A cleaner and fairer supply chain: representation and inclusion are needed for the transition to a low-carbon circular economy
Increased global warming
250 years ago, there were less than one billion people on the planet. Today, the human population is 7.5 billion with a net increase of eighty-two million per year and growing pressure on planetary boundaries. We are currently using natural resources 1.7 times faster than they can be regenerated. The way we consume our social, natural, intellectual and creative resources is destructive and we collectively break the natural cycle, as well as our dynamic equilibrium. The current economic paradigm is characterized by the notion of ‘bigger is better, more is better, richer is better, faster is better’. Our mental, biological and ethical welfare are, however, disrupted by this system that is fueled by the insatiable desire for short-term financial growth. Undoubtedly, we are failing to listen to the biosphere. Atmospheric carbon dioxide concentration has increased from 413.39 ppm, in January 2020, to 415.28 ppm, in January 2021. The use of fossil fuels releases carbon dioxide and other greenhouse gas emissions, such as methane and nitrous oxide, into the atmosphere and oceans. The surge in CO2 concentrations has led to increased global warming. As such, 2020 was the hottest year on record and the seventh time a ‘hottest year on record’ has been recorded since 2014.
According to the UN’s Intergovernmental Panel on Climate Change (IPCC), about eighty percent of fossil fuel reserves would need to remain in the ground for the international community to reach the Paris Agreement’s 2015 target of staying below a maximum of a two degrees Celsius global average temperature rise from the pre-industrial average. One symptom of global warming is that there were forty weather-related natural disasters in 2019, each of them causing more than forty billion dollars in damages to homes, businesses, infrastructure, forestry and agricultural crops. The increasing frequency and severity of these events is driven by climate change and ocean warming. In 2010, more than eight million livestock were killed and again, in 2016, more than one million by the dzud, a violent natural disaster in Mongolia caused when a summer drought leads to a severe winter; hence, massive numbers of livestock perish from the cold or starvation. As a result of the melting of ice and warming of oceans globally, we will have a one to three meter sea level rise in the next few decades, which will cause catastrophic social and economic consequences for millions of people living on low-lying islands and continental low-land regions. In terms of biodiversity, out of every million species between one hundred and 1000 become extinct every year. Biodiversity is declining due to land use and climate change, human population growth, the overexploitation of natural resources and pollution. These result from demographic, economic, socio-political, cultural, technological and other indirect drivers, which are weakening the ecological web and endangering the lives of present and future human generations.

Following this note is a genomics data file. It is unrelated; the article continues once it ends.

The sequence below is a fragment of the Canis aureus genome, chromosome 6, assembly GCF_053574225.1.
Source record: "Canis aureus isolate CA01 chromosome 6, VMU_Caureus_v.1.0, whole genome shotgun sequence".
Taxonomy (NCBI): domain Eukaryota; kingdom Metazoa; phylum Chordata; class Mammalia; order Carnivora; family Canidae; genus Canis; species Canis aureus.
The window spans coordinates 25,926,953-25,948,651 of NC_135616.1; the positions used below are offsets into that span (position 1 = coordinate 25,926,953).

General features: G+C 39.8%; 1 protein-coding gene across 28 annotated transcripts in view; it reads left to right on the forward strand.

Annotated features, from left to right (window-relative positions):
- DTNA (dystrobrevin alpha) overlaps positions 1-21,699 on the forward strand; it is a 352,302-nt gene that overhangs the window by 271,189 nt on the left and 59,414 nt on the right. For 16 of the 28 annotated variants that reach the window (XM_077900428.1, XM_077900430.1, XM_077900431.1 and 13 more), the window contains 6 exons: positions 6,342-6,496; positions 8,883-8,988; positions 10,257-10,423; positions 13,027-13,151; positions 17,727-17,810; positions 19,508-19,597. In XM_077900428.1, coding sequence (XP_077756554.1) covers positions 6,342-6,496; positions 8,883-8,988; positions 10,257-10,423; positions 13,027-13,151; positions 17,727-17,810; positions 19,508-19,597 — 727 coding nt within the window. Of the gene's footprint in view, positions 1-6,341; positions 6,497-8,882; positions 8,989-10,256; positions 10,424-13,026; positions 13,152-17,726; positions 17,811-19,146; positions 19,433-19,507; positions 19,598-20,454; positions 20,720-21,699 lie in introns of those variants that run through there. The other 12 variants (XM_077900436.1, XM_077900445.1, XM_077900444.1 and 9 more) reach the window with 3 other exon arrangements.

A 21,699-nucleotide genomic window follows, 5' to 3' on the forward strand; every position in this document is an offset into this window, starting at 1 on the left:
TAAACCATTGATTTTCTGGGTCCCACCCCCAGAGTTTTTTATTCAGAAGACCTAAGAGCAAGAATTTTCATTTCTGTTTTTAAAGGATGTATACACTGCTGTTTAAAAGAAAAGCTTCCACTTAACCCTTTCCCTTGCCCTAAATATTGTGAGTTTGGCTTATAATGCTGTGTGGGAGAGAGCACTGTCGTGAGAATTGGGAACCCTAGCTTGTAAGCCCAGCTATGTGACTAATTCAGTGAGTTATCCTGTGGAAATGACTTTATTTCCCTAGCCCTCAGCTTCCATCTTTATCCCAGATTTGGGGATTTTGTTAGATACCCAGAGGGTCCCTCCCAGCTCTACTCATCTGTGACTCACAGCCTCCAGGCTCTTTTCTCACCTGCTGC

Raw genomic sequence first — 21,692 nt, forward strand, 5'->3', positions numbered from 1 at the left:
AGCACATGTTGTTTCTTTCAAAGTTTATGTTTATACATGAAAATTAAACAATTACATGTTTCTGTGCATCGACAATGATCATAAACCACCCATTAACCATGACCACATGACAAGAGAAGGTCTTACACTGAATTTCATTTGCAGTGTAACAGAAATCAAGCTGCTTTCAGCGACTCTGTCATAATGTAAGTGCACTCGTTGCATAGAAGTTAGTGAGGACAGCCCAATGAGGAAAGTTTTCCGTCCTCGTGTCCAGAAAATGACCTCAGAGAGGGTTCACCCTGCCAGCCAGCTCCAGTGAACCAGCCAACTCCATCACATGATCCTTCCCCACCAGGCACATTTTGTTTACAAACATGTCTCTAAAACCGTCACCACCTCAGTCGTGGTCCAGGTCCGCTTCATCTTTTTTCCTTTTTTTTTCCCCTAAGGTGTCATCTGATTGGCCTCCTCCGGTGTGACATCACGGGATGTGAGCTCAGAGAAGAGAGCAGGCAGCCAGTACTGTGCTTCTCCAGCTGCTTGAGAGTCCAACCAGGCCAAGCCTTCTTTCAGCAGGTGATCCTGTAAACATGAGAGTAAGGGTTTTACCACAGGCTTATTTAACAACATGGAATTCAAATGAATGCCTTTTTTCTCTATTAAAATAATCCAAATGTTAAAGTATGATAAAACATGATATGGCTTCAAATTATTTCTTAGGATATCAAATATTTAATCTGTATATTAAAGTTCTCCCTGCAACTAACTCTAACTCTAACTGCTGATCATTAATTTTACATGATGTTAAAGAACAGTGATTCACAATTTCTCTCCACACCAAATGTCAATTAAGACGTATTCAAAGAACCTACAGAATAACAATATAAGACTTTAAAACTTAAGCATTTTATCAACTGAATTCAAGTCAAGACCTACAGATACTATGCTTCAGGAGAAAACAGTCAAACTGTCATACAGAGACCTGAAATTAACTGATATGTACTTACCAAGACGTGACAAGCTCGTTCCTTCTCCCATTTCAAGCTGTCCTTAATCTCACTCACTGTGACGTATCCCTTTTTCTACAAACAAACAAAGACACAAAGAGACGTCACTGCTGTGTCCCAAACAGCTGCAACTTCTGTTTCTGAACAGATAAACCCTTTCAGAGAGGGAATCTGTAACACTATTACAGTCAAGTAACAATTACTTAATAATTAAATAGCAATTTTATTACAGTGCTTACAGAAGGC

Building our post COVID-19 societies
When we go beyond the limits of a sustainable ecosystem, the normal dynamic equilibria are critically disrupted. As a consequence, interconnected environmental, social and economic crises are challenging societies in numerous ways. These dynamics make societies vulnerable to global pandemics such as COVID-19, which further exacerbate pervasive social inequities. A recent study by Oxfam documented that by the time a billionaire is flown by private jet from New York to the Swiss Alps, nearly 200,000 people will have been forced into poverty by Covid-19. This demonstrates that social, environmental, health and economic dimensions must be addressed to reduce any negative consequences, especially for the people of poorer and more vulnerable communities. Our current system is broken and it cannot be fixed by policies and practices designed to achieve incrementally better efficiency, while neglecting the terrestrial and ethical boundaries we need to respect. We also have a crisis of ‘anti-science’, which rejects science and scientific methods as necessary in understanding the roots of many of our problems. Those who hold anti-scientific views do not accept science as an objective method that can provide solutions to our pandemics and other global crises. The authors of this article urge civil societies, policy makers, businesspeople, educators and leaders to work together in order to make science-based decisions that can help us craft urgently needed, provocative, radical, transformative and inclusive solutions. There are clear symptoms that we need to make many paradigm shifts. We need to build our post COVID-19 societies to be equitable, sustainable and livable post-fossil fuel societies that thrive in equilibrium within geo-ecological boundaries. This will require a transition from ego-centric to eco-centric visions, policies and practices.